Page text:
Cleveland, GA


I met Will after he had just arrived at a peer respite center run by the Georgia Mental Health Consumer Network.

Will: I lost my son in 2010 in a car accident. I had a nervous breakdown. I had been in AA at that point for 15 years, sober. Before I lost my son I  had never thought about my mental health condition . I was just a contractor, going at it hard in sobriety. I kept busy. Well, when he died I found I couldn't really address it all in AA.

I had heard old timers say, "there may come a point in your life that you need to address some things with outside help." When my son died that somehow came back. I knew I needed outside help. 

I've lost a lot of other people including my own mother in a house fire when I was young. I lost friends to the disease of alcoholism. I was a hospice caregiver for 14 years, so I lost a lot of people. You do as much work as you can to get better, but when another trauma hits and you haven't gotten better from the last one... I had no clue until my son died, that I was still accumulating a lot of stuff, man, and it was mounting up. 

So that's kinda how it went. From that point I was numb, shut down, hated everybody for no good reason.  I was just mad and rejecting of everything. God too.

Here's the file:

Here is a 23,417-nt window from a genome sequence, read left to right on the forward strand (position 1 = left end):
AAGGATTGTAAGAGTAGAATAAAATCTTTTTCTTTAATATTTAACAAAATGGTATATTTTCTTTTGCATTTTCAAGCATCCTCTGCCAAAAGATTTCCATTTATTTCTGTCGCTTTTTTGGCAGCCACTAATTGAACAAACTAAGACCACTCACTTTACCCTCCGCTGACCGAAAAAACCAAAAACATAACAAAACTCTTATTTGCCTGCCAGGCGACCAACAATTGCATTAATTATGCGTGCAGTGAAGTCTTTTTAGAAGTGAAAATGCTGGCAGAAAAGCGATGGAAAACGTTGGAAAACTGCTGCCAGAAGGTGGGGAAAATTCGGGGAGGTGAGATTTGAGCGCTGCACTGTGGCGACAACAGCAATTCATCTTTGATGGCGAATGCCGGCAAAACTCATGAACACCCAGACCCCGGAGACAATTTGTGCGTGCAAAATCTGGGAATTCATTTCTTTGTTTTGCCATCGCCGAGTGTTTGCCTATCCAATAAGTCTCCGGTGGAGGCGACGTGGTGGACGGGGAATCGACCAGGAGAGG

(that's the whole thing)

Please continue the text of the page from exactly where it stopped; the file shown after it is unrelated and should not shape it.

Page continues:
So it was tough for those first three years after his death. I went to counseling and groups and doctors and everything. They diagnosed me with bipolar mixed, PTSD, and dysthymia.

Peer respites are voluntary, short-term, overnight programs. They provide community-based, trauma-informed, and person-centered crisis support and prevention 24 hours per day in a homelike environment. Peer respites are staffed and operated by people with lived experience of the mental health system.
— http://www.peerrespite.net/

BW: So, what is it like for you today?

Will: Oh today is just like every day. I try to be part of recovery both mental health and AA.

I'm a little tired, Brent. I go a lot and I do a lot. I have three friends that are in the hospital right now in Athens. Two of them are AA guys and one of them is a street guy that I was working with.

So, what brings me here is that I needed a timeout, a respite. I knew of this place because I worked for Georgia Mental Health Consumer Network in 2010 and 2011. I've got to take care of me if I'm gonna have anything to give to anybody.